If you’re like most, you see Social Security as income you worked hard to earn, and you would like to receive it as soon as possible. In many cases, age 62. But we’ve crunched the numbers and have seen that delaying your receipt of Social Security can dramatically increase a person’s benefit during his or her lifetime.
How long should I wait?
Waiting beyond your full retirement age (66 or 67 depending on when you were born) to receive Social Security payments results can be up to an 8 percent increase in your amount each year to age 70 if you were born after 1943. At age 70, you would receive the maximum of amount of money per month.1
You mean I have to keep working?
Not necessarily. Depending on your specific situation, you may be able to stop working and use money from other investments as income while you wait to draw your Social Security.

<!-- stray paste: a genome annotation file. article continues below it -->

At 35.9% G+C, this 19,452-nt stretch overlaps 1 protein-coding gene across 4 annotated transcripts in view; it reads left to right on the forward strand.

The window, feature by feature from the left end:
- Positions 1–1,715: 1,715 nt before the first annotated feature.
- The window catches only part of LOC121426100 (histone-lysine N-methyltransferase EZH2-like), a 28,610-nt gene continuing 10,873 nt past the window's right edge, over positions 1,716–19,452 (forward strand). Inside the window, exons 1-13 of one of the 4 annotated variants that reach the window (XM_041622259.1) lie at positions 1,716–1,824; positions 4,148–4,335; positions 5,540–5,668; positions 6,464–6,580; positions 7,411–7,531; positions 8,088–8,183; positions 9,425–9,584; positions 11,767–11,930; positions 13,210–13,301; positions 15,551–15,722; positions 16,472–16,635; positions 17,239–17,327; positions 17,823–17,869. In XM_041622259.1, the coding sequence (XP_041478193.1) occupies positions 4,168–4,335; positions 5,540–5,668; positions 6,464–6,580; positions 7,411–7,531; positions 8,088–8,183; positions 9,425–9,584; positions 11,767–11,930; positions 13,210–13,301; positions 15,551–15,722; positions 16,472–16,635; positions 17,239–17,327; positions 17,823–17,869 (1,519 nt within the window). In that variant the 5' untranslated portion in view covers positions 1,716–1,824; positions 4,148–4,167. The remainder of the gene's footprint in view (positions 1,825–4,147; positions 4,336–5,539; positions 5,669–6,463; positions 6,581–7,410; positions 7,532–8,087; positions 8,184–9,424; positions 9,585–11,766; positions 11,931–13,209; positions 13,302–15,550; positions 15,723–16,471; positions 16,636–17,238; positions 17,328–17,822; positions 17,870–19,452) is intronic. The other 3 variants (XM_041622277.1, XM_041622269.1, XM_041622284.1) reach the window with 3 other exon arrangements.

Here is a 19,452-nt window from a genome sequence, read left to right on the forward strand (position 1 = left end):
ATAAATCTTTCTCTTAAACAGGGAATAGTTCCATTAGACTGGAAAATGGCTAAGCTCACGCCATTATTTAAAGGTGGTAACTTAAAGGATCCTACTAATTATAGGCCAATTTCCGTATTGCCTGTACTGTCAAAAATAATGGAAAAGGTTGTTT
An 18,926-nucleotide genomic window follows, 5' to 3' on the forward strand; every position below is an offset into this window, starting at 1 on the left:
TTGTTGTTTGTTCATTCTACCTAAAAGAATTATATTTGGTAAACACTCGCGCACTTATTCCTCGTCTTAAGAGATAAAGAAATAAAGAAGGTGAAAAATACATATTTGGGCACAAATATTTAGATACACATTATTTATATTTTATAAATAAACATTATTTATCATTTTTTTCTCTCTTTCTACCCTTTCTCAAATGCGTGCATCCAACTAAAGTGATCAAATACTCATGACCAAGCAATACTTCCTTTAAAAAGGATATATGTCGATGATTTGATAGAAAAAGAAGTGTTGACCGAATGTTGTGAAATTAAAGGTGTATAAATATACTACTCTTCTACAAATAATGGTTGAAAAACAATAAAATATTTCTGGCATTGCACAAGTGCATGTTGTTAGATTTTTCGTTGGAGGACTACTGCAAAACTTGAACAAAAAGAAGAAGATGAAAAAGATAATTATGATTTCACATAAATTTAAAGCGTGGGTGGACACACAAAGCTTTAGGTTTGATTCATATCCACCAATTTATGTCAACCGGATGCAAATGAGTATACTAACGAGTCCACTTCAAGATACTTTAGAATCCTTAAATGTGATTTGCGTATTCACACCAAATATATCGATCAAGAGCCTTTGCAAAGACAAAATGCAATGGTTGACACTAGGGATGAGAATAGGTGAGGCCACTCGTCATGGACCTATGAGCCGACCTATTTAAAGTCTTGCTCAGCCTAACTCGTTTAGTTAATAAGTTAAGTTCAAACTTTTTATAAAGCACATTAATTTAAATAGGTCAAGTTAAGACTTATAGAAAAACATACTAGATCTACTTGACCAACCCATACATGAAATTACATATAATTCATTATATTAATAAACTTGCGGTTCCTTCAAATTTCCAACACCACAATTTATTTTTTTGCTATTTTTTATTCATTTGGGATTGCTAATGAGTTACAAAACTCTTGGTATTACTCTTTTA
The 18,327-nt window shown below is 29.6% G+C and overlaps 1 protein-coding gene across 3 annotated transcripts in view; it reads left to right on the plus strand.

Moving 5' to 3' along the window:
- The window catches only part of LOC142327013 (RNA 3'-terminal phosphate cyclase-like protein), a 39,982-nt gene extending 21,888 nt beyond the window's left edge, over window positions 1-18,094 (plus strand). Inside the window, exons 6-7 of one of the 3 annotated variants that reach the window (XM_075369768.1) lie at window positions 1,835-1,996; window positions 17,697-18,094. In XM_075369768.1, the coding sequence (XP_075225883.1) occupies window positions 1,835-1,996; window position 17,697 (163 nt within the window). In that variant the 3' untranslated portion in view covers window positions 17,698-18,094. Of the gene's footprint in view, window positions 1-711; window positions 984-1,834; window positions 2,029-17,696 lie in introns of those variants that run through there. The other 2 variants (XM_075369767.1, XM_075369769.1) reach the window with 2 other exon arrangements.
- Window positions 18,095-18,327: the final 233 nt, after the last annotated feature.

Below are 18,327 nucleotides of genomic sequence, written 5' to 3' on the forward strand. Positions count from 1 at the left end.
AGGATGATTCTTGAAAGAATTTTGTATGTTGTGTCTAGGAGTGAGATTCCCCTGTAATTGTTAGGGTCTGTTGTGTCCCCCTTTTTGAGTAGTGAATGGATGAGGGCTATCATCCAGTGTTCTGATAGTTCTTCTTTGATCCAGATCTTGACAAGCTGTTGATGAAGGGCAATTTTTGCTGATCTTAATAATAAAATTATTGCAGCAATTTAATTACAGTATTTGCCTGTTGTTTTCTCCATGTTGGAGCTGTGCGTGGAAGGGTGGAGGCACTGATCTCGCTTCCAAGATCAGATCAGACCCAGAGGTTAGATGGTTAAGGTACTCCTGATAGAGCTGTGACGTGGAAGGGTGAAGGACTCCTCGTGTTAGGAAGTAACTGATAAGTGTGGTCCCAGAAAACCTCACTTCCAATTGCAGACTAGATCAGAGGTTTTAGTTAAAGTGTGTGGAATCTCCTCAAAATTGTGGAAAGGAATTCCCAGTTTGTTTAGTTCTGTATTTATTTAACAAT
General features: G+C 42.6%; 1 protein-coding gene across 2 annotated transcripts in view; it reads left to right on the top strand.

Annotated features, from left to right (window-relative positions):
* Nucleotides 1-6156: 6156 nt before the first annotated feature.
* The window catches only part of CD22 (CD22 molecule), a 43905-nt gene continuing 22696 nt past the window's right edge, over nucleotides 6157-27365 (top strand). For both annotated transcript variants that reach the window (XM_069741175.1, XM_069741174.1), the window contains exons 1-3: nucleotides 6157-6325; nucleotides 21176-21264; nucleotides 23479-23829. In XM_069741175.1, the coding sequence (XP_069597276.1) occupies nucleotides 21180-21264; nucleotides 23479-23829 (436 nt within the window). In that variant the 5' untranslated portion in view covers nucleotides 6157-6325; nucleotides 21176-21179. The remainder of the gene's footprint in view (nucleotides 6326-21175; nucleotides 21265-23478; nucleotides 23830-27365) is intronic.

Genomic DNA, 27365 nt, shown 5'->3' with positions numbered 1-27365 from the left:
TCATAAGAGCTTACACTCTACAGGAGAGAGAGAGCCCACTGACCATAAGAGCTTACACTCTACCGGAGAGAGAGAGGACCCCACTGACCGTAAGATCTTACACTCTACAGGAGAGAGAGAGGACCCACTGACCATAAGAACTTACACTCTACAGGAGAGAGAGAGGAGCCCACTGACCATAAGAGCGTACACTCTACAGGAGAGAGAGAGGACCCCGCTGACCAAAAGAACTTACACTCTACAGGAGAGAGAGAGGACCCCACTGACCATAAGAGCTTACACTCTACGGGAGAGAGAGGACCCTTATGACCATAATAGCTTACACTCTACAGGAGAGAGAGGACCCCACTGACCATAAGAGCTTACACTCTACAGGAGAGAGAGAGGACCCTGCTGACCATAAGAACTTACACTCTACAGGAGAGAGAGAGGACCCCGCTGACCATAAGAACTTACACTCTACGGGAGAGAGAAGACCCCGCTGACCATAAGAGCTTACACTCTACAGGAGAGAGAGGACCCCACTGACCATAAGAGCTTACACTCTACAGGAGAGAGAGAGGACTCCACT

I don’t think I can wait that long.
There are a variety of reasons why waiting until age 70 might seem too long for you and your spouse. In some cases – a shorter life expectancy due to illness, lack of confidence in the system – waiting simply isn’t a reasonable solution and benefits should be taken as soon as desired.
Other reasons, such as financial challenges, etc. may be able to be addressed, and you may be able to find a way to delay benefits. You’ll need to begin by asking some important questions:
- When do my spouse and I plan to stop working?
- What will our income need be between ages 62 and 66?
- What will our income need be between ages 66 and 70?
- What will our income need be at age 70 and beyond?
- What other sources of income are already existing?
- What is our risk tolerance for investments we could make now to help us reach our goals later?
When you’re ready to begin planning your retirement income, contact your local Farm Bureau agent. He or she can help you create a retirement strategy that fits your needs.